Instead, flying cars will be less complex than modern jets, and the latest demonstrators show exactly that.
The use of large numbers of small electric motors, such as in the Lilium all-electric aircraft, reduces the maintenance complexity drastically. It also provides an inbuilt measure of redundancy in case one motor fails.
The Lilium electric aircraft.
How fast, how far?
Wouldn’t it be great to avoid the traffic and public transport congestion of our major cities? We think so.
For example, it currently takes 23 minutes to drive the 19km from our offices in Brisbane to the domestic airport, when traffic is freely flowing.
If we could fly from our office roof (and there is a pad on our roof that is ideally suited to deploying a flying car), the trip would only take 8 minutes.
We’d get a double boost, first from flying at an average speed of (say) 100kmh, and second by taking the straightest path, a mere 13km.
Of course it may be that authorities mandate that we stick to flight corridors reserved for flying cars, so a direct route is not always an option. These corridors may be strategically located over low-risk areas of land that have minimal population.
There are lots of things about flying cars that are hard, but some problems may become easier.
There is a lot more space available for cars when you when you have access to three dimensions for travel, as long as the navigation challenges are solved.
Using the several hundred metres of space above the ground means you can potentially have a lot less traffic congestion. You also don’t need to build and maintain expensive road infrastructure.
For self-driving flying cars, moving into the sky actually makes some aspects of planning and traffic control easier.
It is too early to know how the economics of flying cars will work. Given the huge regulatory hurdles, the safety issues to overcome, and the lack of special infrastructure to support flying cars (such as take-off and landing areas and charging points for the all-electric aircraft), it is difficult to estimate what a trip should cost.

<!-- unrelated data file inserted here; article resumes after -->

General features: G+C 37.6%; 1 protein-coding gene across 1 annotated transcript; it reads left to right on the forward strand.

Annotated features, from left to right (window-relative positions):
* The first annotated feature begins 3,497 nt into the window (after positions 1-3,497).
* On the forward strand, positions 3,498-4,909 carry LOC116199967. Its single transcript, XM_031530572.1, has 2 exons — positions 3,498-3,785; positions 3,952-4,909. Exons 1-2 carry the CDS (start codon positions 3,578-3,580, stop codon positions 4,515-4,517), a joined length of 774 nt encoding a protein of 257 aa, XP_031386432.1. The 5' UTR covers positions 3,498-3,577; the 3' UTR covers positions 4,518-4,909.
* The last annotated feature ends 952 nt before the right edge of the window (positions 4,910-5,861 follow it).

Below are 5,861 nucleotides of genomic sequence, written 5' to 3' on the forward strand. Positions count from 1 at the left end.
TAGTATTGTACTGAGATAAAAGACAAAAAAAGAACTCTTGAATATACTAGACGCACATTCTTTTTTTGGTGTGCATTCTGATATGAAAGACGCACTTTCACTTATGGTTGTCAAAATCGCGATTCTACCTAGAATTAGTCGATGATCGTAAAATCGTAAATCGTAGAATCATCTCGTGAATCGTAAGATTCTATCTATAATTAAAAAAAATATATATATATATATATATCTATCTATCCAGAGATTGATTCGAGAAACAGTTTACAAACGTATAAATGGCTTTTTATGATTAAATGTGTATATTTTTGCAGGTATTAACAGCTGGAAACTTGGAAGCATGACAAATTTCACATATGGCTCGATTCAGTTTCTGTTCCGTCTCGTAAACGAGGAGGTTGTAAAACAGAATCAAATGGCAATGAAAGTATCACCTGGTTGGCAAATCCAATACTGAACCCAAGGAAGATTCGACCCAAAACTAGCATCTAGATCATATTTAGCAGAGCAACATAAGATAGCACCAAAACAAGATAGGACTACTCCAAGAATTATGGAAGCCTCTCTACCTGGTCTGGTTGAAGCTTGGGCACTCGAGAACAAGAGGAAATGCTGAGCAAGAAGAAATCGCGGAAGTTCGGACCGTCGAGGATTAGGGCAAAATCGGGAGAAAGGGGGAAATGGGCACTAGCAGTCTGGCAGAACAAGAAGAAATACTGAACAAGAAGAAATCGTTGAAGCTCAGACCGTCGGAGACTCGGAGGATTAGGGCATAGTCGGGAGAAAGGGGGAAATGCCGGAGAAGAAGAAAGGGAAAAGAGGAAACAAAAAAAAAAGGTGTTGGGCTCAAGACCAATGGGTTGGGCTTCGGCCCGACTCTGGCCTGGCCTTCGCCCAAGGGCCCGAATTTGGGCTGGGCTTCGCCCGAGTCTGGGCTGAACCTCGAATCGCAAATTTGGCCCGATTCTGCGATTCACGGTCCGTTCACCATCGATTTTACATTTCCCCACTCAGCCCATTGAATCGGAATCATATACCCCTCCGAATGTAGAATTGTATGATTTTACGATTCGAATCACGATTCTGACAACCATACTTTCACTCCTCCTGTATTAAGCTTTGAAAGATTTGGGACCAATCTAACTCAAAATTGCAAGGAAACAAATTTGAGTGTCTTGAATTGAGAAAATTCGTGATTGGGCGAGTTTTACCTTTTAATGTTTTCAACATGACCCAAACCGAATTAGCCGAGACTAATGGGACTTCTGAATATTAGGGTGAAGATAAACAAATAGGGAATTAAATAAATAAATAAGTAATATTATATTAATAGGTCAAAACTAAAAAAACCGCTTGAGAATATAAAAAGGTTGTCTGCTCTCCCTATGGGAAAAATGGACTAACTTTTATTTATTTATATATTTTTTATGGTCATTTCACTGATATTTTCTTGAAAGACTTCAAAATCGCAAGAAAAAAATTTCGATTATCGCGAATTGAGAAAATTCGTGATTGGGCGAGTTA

The current non-flying car ride-sharing companies such as Uber appear to be operating at a massive loss.
The price paid by the consumer in an Uber vehicle is reported to be on average less than half the actual cost of the trip, but the company is hoping to recoup some of these costs by implementing driverless cars. Given that there’s even more chance that flying cars will be driverless, maybe the economics will be favourable.
What would a consumer be willing to pay to possibly get to their destination in half the time? There’s at least one famous historical example in Concorde that posed that same question, and had safety issues. Sadly, its supersonic passenger flights are not available any more.
How long the before I can fly to work?
There is still so much to do before flying cars can become common. The technology has come a long way, mainly due to the rapid development of drones. But the technology of the flying machine itself is just one part of a very complex system.
Like ground-based self-driving cars, it’s likely that if they ever happen, flying cars will occur in certain priority areas first. Imagine a cheaper but still expensive option for high-level executives, such as the Dubai proposal.
For the rest of us, we may already be walking around in silver jumpsuits and eating meals in a pill before we get to ride in a flying car.
This article was originally published in The Conversation
Professor in Robotics, Queensland University of Technology
Associate professor, Queensland University of Technology